What medicines, what combinations

There are 3 classes of drugs:
RTI = nucleoside or nucleotide analogues, also known as reverse transcriptase inhibitors
NNRTI = non-nucleoside reverse transcriptase inhibitors
PI = protease inhibitors

The basic principle is that any combination must contain at least three drugs. Using only one or two drugs will result in the rapid development of resistance.

Usually it contains a combination of drugs from two different classes, which means you can usually combine two RTI and NNRTI or PI. Recently, the so-called enhanced protease inhibitors (combined with ritonavir) is applied.

The results of clinical studies confirm this practice, and the U.S. and UK protocols include such recommendations for the use of antiretroviral therapy. UK protocols recommend the third drug to be NNRTI (fewer pills and does not have a lot of affect to your diet) or PI (protease inhibitor), and that includes Kaletra, which contains ritonavir in the same capsule as the original drug. There are also indinavir, saquinavir and amprenavir, which are used to separate pill ritonavir. The two new protease inhibitors (atazanavir and tipranavir) are likely to be used.

By using low doses of ritonavir with these drugs is achieved by an overall higher level of drug in the blood that is maintained for longer, reducing the risk of resistance. It also reduces the number of pills that are used, and the need for a change in diet. However, for some people even small doses of ritonavir cause nausea.

The usage of NNRTI or PI in the combination of drugs, depends on agreement with your doctor, your health and your virus resistance to medications.

What are the inhibitors of reverse transcriptase?

There are currently five nucleoside and nucleotide inhibitors of reverse transcriptase that the British protocol recommends for people who are starting their first therapy: 3TC, abacavir, AZT, ddI and tenofovir. Although d4T was previously used a lot, now is not the first recommended therapy because it causes lipoatrphy (fat loss). Also, the DDC is rarely used because it has various side effects.

Numerous combinations of the two drugs in this class can be used, but there are a few of them that are not advisable to use. For example, abacavir and tenofovir may react with each other, and it is still subject of research. You should never be using together AZT and d4T, or d4T and ddI during pregnancy.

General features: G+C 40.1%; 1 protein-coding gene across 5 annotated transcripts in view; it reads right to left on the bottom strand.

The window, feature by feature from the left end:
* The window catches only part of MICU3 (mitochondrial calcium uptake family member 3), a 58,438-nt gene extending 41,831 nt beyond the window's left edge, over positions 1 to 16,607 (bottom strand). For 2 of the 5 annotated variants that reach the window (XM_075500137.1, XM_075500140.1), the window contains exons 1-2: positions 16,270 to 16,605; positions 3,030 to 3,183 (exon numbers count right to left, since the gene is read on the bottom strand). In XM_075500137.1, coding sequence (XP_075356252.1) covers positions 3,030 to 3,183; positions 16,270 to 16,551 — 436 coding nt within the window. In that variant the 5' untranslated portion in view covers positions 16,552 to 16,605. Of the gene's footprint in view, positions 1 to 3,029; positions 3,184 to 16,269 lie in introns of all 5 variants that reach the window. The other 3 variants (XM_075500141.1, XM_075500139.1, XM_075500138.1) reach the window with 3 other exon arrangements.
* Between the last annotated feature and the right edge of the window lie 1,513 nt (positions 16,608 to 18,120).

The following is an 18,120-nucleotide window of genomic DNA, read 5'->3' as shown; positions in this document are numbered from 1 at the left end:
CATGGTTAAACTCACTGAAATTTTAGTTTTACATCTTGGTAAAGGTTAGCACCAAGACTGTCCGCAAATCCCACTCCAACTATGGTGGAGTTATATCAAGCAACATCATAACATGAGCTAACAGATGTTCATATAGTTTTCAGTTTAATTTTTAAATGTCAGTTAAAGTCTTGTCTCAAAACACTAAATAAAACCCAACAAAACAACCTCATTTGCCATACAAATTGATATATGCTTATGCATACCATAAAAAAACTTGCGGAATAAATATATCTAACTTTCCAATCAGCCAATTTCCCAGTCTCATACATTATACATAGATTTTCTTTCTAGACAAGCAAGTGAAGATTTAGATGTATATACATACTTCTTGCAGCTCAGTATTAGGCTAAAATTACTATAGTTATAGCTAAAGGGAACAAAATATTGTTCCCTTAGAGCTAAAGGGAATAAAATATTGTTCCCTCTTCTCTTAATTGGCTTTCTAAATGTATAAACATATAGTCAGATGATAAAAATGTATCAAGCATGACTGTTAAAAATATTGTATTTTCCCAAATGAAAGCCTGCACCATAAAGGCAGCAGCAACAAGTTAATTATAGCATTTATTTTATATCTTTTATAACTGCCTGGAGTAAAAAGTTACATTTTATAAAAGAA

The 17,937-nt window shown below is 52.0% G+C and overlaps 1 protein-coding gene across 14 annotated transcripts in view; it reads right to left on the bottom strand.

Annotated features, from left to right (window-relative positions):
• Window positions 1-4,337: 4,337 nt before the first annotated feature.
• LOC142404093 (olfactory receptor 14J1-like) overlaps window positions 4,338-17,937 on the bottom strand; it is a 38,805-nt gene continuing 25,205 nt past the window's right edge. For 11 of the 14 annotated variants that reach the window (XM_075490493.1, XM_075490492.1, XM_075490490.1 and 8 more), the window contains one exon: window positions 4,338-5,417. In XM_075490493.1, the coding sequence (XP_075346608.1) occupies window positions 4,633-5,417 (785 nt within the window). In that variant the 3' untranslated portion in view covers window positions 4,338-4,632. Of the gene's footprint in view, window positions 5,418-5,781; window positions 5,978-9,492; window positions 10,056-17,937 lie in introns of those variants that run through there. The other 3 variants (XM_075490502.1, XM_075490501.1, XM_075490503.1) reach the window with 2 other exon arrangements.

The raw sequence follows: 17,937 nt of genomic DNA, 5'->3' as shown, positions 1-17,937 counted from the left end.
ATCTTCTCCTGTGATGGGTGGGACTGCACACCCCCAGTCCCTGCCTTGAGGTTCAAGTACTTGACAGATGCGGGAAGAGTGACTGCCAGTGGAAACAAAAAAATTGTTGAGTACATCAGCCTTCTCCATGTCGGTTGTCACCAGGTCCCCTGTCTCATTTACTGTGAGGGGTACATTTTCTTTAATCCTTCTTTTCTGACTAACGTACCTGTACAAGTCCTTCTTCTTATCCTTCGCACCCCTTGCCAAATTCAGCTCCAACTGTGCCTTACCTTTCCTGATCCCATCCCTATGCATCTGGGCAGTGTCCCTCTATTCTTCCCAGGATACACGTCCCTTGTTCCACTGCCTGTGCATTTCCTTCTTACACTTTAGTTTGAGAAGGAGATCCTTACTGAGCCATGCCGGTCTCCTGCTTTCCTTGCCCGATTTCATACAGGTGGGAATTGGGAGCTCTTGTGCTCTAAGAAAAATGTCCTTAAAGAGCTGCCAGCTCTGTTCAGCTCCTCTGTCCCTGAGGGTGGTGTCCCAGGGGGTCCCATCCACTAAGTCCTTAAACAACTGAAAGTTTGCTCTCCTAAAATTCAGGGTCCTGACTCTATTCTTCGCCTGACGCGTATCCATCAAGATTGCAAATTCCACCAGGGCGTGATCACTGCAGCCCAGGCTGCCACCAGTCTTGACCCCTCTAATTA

Any combination of medication has its own advantages and disadvantages, different dosing and side effects. For example:
• AZT +3 TC were combined into one pill called Kombivir to use twice a day, regardless of diet.
• ddI and tenofovir are drugs that are used once a day, but when used together, doses of ddI is slightly reduced and the combination should be taken with food (without tenofovir, ddI is applied on an empty stomach).

If there is no reaction between the drugs in this class, they can replace one another, which mean that if adverse effects occur in a single agent, it can be replaced by another.

Which non-nucleoside inhibitor reverse transcriptase - efavirenc or nevirapine?

The difference between efavirenca and nevirapine was the subject of many discussions.

Many doctors believe that the difference in activity against HIV in these two drugs is very small, and that efavirenc may have little more effect.

Both drugs have similar side effects, including the risk of rash or hepatotoxicity (adverse effects on the liver) which can be very serious, and in some cases even fatal. That is why regular checkups are necessary.

Nevirapine can cause severe allergic reactions, Stevens-Johnson syndrome, in case of less than 1% of the people, and it can cause liver failure that can sometimes cause even death.

These reactions to nevirapine usually occur during the first two months of treatment, and in this perios controls should be performed every two weeks. Nevirapine is easily tolerated drug.

The main side effects of efavirenz are associated with his influence on the central nervous system (CNS). There are changes in mood such as anxiety, depression and sleep disorders - intense dreams and nightmares.

This occurs in more than half the people when they start using efavirenz and usually reduces the intensity of these side effects after several weeks. About 3% of people will stop using efavirenz after the occurrence of serious disorders of the CNS. Approximately 10-15% of people will stop using it because these disorders affect the quality of their lives.

The choice of protease inhibitors

New British protocols for the use of therapies recommend a use of protease inhibitors with ritonavir, which boosts their effect. Kaletra (lopinavir / ritonavir) is the only drug that contains both drugs in one pill (form).

New forms of saquinavir and nelfinavir are in development, which should reduce the daily number of pills. Because of the side effects, some people are sensitive to ritonavir and they can use a protease inhibitor without it.

Triple nucleoside combination

The combination of three nucleosides is less successful as the first choice of therapy. Therefore, this combination is not recommended as initial therapy.

Your initial therapy containing a protease inhibitor or reverse transcriptase inhibitors nenukeozidne, could be reduced over time to a triple nucleoside combination. This would reduce the side effects linked to PI or NNRTI (eg, increased levels of fats in the blood or fat deposition - lipodystrophy).

Combinations of several drugs

Some people use a combination of five, six, seven or even more drugs because of they have developed viral resistance during previous drug combination theapies.

In these so-called "Mega - HAART" combinations, a person can benefit from an already used drug in combination with new ones being introduced. Once the amount of virus in the blood remains below the level of detection, it is safe to start using fewer drugs again.